The Trend Towards Sophisticated Risk Transfer Language in Construction

September 26, 2017

The construction industry is ripe with risk. As a general contractor it’s crucial to be clear about risk transfer among subcontractors and insurance carriers. The myCOI team can help. Learn more here!

In recent years, construction contracts have become much more sophisticated with their wording and the way they specify risk transfer. (We share more about this in a separate blog post). The risks that are covered by insurance and those that are risks the general contractor and its subcontractors have to assume as a risk of doing business can be unclear. As a general contractor who is diligently working to ensure the risk transfer to your subcontractors adequately answers the terms of your own contract, and the many nuances of this language can cause issues for those reviewing the contracts and the correlating certificates of insurance.

If you are nodding along to our assessment of this risk transfer situation, it turns out you are not alone! The recent report described below confirms that contractual risk transfer is consistently seen as one of the highest risk factors in the construction industry. Most compliance administrators don’t have the deep insurance background or insurance tracking solution in place that is required to catch mistakes, gaps in coverage, or fraudulent certificates from subcontractors, thereby adding more risk to their already heavy shoulders. We recognize that this is a growing problem, but we also have a solution!

Managing Risk and Risk Transfer In Construction

Of all industries, construction likely poses the greatest risks: subcontractors galore, health risks, major financial issues, and injuries, just to name a few. So it goes without saying that this industry—more than most—needs to be concerned with effectively managing and minimizing risk in any way that it can.

A recent Dodge SmartMarket report entitled, “Managing Risk in the Construction Industry” outlines several top post-recession risks for the construction industry. The report’s graph below summarizes its findings and indicates that three of the top four concerns for general contractors are related to contractual risk transfer and compliance.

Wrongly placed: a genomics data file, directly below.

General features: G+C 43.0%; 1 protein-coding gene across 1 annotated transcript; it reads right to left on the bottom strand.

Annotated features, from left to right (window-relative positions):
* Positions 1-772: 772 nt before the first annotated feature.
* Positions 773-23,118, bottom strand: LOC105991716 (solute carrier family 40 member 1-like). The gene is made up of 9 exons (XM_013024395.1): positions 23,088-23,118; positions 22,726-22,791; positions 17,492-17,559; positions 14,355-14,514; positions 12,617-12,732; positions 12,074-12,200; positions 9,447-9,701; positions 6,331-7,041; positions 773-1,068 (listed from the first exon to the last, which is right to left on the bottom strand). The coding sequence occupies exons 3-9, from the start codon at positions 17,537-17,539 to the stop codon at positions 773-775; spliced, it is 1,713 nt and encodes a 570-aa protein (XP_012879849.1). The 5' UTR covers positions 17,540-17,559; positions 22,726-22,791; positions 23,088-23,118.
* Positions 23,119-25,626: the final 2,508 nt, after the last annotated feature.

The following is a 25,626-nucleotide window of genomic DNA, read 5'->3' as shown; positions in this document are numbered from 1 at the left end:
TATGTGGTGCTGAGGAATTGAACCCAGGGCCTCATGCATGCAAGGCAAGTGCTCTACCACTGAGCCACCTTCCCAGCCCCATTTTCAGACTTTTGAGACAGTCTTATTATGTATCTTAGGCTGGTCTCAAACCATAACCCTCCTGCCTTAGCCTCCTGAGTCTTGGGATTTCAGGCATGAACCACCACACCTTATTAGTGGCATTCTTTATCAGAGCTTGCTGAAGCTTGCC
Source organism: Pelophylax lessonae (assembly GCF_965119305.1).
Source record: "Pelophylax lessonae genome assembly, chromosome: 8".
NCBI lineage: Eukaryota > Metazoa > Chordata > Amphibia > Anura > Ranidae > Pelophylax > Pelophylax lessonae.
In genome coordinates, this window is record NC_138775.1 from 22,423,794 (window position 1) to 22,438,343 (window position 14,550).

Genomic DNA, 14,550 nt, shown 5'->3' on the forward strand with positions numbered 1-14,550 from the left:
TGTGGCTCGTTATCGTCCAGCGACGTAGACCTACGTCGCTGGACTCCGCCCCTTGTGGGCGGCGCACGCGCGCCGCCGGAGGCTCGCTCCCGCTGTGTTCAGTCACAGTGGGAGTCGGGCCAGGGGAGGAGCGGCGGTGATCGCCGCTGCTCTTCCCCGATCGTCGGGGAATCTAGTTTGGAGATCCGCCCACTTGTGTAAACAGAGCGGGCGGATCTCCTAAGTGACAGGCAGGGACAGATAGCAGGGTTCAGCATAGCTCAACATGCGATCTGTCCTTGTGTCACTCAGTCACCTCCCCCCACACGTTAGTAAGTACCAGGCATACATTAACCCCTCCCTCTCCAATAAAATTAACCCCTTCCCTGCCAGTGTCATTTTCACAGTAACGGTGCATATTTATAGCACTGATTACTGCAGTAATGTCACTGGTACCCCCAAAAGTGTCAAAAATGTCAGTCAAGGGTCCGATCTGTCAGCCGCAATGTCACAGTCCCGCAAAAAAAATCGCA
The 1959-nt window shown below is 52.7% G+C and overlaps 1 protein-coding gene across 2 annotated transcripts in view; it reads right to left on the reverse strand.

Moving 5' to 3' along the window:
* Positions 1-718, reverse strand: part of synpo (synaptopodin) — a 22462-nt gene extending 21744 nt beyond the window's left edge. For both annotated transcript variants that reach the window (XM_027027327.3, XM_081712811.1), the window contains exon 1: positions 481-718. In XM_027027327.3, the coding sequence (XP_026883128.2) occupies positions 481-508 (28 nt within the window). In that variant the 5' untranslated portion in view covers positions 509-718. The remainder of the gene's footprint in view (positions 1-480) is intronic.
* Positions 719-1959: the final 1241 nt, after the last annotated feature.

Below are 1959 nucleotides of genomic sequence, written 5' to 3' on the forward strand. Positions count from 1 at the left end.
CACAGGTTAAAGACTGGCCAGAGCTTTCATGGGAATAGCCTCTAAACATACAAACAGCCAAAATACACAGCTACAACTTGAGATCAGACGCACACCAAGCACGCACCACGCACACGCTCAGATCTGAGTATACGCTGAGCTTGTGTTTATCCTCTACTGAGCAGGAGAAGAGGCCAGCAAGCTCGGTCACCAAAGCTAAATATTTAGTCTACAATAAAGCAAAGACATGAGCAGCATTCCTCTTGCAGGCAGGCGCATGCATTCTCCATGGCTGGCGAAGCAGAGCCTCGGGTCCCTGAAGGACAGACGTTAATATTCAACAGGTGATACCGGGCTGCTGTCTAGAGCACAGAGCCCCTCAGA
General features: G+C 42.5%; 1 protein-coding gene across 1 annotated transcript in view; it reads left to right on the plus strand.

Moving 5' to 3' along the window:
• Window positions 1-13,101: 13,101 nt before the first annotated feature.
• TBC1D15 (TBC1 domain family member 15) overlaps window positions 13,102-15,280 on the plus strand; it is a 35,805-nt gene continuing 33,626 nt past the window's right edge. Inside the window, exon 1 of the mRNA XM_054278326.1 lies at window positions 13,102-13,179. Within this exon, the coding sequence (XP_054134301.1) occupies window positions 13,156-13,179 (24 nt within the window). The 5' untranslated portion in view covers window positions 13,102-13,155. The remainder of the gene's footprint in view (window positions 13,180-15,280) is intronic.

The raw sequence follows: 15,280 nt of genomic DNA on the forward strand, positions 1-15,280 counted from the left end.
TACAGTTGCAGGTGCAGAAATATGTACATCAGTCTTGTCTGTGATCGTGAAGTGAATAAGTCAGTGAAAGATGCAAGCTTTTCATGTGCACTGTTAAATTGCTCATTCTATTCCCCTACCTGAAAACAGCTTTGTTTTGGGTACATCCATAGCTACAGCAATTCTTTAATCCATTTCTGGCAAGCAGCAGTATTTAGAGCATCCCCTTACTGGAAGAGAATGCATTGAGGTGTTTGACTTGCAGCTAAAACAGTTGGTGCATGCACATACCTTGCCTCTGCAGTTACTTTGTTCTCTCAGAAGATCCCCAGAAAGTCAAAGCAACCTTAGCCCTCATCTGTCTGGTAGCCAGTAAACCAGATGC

Not only does the contractual risk issue play a role in creating many of these high risk factors, it also causes concern in many different areas of a business. The report goes on to explain that strategy and risk management is not the only department with concerns about contractual risk transfer. Contractual risks are viewed as a high risk factor from the financial perspective by 22 percent of general contractors and 25 percent of trade contractors.

Of course, that means that compliance-related issues are bound to be a big part of that fear. If general contractors don’t have a system in place to ensure that the subcontractors’ insurance corresponds with the strict (and ever-changing) requirements, then there is reason to fear. Compliance-related issues, such as improper endorsements, no listed additional insured, and lack of proper waivers, can result in significant financial losses for an organization that doesn’t have a buttoned up insurance tracking process in place to catch errors before the subcontractor begins working on construction projects.

A Focus on Improving Risk Transfer and Risk Management

As a response to the sophisticated language crisis, the Dodge article goes on to say that post-recession impacts combined with the industry’s more consistent risks have generated a complex new risk environment. Construction companies realize they need a better way to solve these issues and are responding with new approaches to risk management.

“Among participants in the AGC/FMI survey, 90 percent are deploying new tools and strategies, providing risk management-specific training, hiring personnel for new risk management positions, making more effective use of their relationships with brokers or combining these and other tactics; and almost 70 percent have a formalized risk management department and dedicated risk manager. These indicators suggest the industry is moving toward a more comprehensive approach to risk management at the enterprise level.”

Rely on Risk Transfer Insurance Tracking Services and Industry Experts

One such service that can be of assistance to construction organizations is insurance tracking, which helps to prevent compliance-related problems from slipping through the cracks. myCOI’s cloud-based software solution exists to assist in the critical tasks of managing certificates of insurance and confirming that coverage is in line with contractual requirements. Our unique program puts our team of insurance professionals in direct communication with vendors’ agents to alleviate the compliance headache for upper and lower tier contractors.

When it comes to confirming the insurance coverages outlined in those increasingly sophisticated contracts, myCOI has an answer that is built on a foundation of insurance knowledge.

Ready to Learn More About Risk Transfer?

Interested in learning more or want to see myCOI in action? Request a product demo or sign up for our newsletter to stay in the know and ensure your organization is properly protected.

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